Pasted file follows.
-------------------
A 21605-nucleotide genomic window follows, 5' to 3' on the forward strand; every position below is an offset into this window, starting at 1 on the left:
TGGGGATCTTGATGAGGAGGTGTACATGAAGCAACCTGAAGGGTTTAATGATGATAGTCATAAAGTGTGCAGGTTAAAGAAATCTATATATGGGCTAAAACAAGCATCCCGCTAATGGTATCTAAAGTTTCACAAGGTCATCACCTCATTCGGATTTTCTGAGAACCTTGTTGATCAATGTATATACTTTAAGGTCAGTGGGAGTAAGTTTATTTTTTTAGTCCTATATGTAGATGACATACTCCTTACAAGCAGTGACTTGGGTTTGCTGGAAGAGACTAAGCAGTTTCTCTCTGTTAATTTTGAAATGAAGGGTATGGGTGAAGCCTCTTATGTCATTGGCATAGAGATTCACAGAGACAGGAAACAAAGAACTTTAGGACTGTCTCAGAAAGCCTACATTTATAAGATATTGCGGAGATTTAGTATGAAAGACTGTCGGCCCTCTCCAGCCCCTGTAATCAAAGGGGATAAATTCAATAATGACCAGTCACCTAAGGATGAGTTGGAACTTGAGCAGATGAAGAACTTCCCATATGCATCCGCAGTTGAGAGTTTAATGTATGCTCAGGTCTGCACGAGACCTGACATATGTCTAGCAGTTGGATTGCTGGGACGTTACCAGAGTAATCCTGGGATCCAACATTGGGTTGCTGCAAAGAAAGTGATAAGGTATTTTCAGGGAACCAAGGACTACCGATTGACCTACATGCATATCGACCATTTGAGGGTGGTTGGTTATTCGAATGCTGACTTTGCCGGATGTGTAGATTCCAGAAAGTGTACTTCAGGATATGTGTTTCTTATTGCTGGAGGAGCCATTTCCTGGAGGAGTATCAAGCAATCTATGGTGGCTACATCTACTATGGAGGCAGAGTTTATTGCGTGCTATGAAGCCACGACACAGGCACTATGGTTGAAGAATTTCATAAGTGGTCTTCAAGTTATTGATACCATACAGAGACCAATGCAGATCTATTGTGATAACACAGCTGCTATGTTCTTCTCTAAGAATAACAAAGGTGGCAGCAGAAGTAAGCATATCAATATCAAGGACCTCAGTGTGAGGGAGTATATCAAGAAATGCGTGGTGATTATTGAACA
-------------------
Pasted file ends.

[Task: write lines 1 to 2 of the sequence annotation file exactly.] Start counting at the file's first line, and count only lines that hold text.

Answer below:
A 21605-nucleotide genomic window follows, 5' to 3' on the forward strand; every position below is an offset into this window, starting at 1 on the left:
TGGGGATCTTGATGAGGAGGTGTACATGAAGCAACCTGAAGGGTTTAATGATGATAGTCATAAAGTGTGCAGGTTAAAGAAATCTATATATGGGCTAAAACAAGCATCCCGCTAATGGTATCTAAAGTTTCACAAGGTCATCACCTCATTCGGATTTTCTGAGAACCTTGTTGATCAATGTATATACTTTAAGGTCAGTGGGAGTAAGTTTATTTTTTTAGTCCTATATGTAGATGACATACTCCTTACAAGCAGTGACTTGGGTTTGCTGGAAGAGACTAAGCAGTTTCTCTCTGTTAATTTTGAAATGAAGGGTATGGGTGAAGCCTCTTATGTCATTGGCATAGAGATTCACAGAGACAGGAAACAAAGAACTTTAGGACTGTCTCAGAAAGCCTACATTTATAAGATATTGCGGAGATTTAGTATGAAAGACTGTCGGCCCTCTCCAGCCCCTGTAATCAAAGGGGATAAATTCAATAATGACCAGTCACCTAAGGATGAGTTGGAACTTGAGCAGATGAAGAACTTCCCATATGCATCCGCAGTTGAGAGTTTAATGTATGCTCAGGTCTGCACGAGACCTGACATATGTCTAGCAGTTGGATTGCTGGGACGTTACCAGAGTAATCCTGGGATCCAACATTGGGTTGCTGCAAAGAAAGTGATAAGGTATTTTCAGGGAACCAAGGACTACCGATTGACCTACATGCATATCGACCATTTGAGGGTGGTTGGTTATTCGAATGCTGACTTTGCCGGATGTGTAGATTCCAGAAAGTGTACTTCAGGATATGTGTTTCTTATTGCTGGAGGAGCCATTTCCTGGAGGAGTATCAAGCAATCTATGGTGGCTACATCTACTATGGAGGCAGAGTTTATTGCGTGCTATGAAGCCACGACACAGGCACTATGGTTGAAGAATTTCATAAGTGGTCTTCAAGTTATTGATACCATACAGAGACCAATGCAGATCTATTGTGATAACACAGCTGCTATGTTCTTCTCTAAGAATAACAAAGGTGGCAGCAGAAGTAAGCATATCAATATCAAGGACCTCAGTGTGAGGGAGTATATCAAGAAATGCGTGGTGATTATTGAACA